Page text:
The West Coast has always been a boon for launching rap oddities; today, it’s brought us Lil B and Blueface, and in the ’90s, Cypress Hill, E-40, and The Pharcyde. Pharcyde made the perfect counterpoint to the rising (and often bleak) gangster sub-genre, portraying themselves as the endlessly clowning stoner-kids-from-class on their 1992 debut, Bizarre Ride II the Pharcyde. The album is fittingly joyous — a bizarre ride indeed — interlocking dexterous lyricism, complimentary flows, fractured and absurdist storytelling by freak-show characters, and a lot of jokes. It’s an experience that demands to be undergone in its prescribed order, with skits included (no wonder why Kanye West loves it). Their skits were almost the height of their art: multilayered, genre-morphing jams. “It’s Jiggaboo Time” fulfills the promises of a group who sat on the sidelines of In Living Color (Imani, Slimkid3, and Bootie Brown all danced on the show) and is just as cathartic as it is biting (“When you’re runnin’ out of lyrics / It’s jiggaboo time“; “When you’re rapping for the white man / It’s jiggaboo time”). On the jazzy “Quinton’s on his Way,” the group randomly breaks into a show-tune when their weed dealer calls them, each of the members trying to out-weird the last in zany vocal fries, Muppet-voices, and falsetto bleats. (Fittingly, the follow-up track, “Pack the Pipe,” features a verse from Quinton.) Really, the Pharcyde’s songs were extensions of their skits — just far more ordered. Chaos, fit into neat 4-verse packages — like the first proper track, “Oh Shit,” which summarizes the basic approach, with Slim, Imani, and Fatlip delivering little vignettes centered around the theme of someone saying, “Oh shit!” Slim’s clear, leading-man tenor clashes perfectly with Imani’s nasally intonation: “I’m so slick that they need to call me grease / Cuz I slips and I slides when I rides on the beast / Imani and your mom, sittin’ in a tree / K-i-s-s-i-n-g.” Producer J-Swift, who the group first met in high school, created the perfect balance of hyped-up beats and soothing, almost hypnotic instrumentals. He did more with less — much like RZA did for the Wu-Tang Clan on the other coast. “4 Better or 4 Worse” trades bright synths, drenched in reverb, for bass-heavy growls. When Fatlip goes into decidedly… disturbing territory, trading psychopathic bars as a serial killer stalking a woman (who freaks out in the ad-libs), Swift eventually throws some sax and background singing in the mix, relieving the tension from said character.
The album is fittingly joyous — a bizarre ride indeed — interlocking dexterous lyricism, complimentary flows, fractured and absurdist storytelling by freak-show characters, and a lot of jokes.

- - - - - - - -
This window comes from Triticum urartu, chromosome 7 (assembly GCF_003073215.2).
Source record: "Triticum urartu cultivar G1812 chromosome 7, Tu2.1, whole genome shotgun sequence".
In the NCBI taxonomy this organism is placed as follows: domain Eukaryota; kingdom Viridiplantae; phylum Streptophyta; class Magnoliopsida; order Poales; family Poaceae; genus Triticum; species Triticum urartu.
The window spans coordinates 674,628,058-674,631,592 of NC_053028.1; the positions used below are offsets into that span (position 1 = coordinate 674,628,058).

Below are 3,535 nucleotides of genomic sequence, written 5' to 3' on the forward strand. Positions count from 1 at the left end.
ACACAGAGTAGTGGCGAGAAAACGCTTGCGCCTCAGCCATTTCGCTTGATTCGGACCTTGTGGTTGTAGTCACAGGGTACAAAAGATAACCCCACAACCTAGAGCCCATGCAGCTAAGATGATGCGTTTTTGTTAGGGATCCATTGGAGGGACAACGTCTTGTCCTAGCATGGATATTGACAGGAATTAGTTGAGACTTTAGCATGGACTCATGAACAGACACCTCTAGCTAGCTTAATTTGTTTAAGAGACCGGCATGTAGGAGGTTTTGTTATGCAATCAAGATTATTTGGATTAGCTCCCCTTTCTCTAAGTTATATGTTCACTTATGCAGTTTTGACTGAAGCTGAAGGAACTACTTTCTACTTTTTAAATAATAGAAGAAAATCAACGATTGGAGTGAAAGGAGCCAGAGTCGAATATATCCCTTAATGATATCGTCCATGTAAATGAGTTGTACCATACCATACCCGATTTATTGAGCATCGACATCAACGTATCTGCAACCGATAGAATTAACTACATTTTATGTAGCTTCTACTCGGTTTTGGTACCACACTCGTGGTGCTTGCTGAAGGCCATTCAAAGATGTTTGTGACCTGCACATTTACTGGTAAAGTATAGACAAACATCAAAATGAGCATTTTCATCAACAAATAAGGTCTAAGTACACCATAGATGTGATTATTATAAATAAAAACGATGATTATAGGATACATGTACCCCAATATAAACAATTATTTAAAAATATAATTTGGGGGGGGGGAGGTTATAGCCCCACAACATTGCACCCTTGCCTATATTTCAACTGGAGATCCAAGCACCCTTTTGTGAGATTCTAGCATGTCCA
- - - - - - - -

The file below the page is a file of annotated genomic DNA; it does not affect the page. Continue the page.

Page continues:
Bizarre Ride II the Pharcyde ebbs and flows — the raucous, group vocals in the hook of “I’m that Type of Ni**a” contrast the party-time swing of “Soul Flower (Remix).” Bootie Brown’s presence always adds some levity, his Danny Brown-esque cries on “Flower,” or his legendary masturbation verse for “On the DL” (“And let the hand I hold the mike with take control”) being pretty strong contenders for the best moments here. The thing about this group, on this album, is: each song ends up sounding richly constructed, even as the construction feels effortless. If Kendrick Lamar’s take on jazz-rap could be likened to Charles Mingus in its stringent approach to composition, the Pharcyde is more Charlie Parker. It’s the little moments of inspired improvisation that make the record: Fatlip’s Jim Morrison impersonation on “Passing Me By”; the slight lyrical variations each MC bring for their turn on the hook of “Yo Mama” — or just the brief moments of synergy when J-Swift combines voices, or adds new tones. It’s clear, not only from their experience as dancers, but from the longer, repetitive structure of the songs, just how close this album comes to its EDM forebears. Reducing their voices to instruments, the flows may repeat, but they find variation, and maintain the driving momentum. As the album progresses, the group smartly hones in on maintaining momentum, aided by the propulsive drums, through language. “Officer” increases the comic irony of getting pulled over (remember: a huge fear, especially circa ’92 L.A.). Fatlip, with the suspended license, begins the first verse driving to pick up Bootie, who grabs “a bag” (probably of weed), before scooping Imani, who begins eagerly rubbernecking out the window. The hook, when it comes (and really, there are few hooks throughout the LP), is a childish group-vocal dripping with spite: “Please, Mr. Officer… please!” The dadaist turns between verses add both to the humor and the growing dread. On the other hand, “Otha Fish” (a Slim solo), and all-time classic “Passing Me By,” temper their humor with complete sincerity. Many seem to think that the Pharcyde’s style hasn’t aged well — crucial for Hieroglyphics, and tenfold the corny suburbanite rappers making “clean rap” in the ’90s — but their balancing act of tones did aptly reflect the dejection of the environment in which they lived, while also conjuring the kinds of countless weirdos anthems they needed to escape. The Pharcyde would slowly fracture from here; but their clown-rap flows could never have been served better than they are on this Bizarre Ride.
Part of Kicking the Canon – The Album Canon.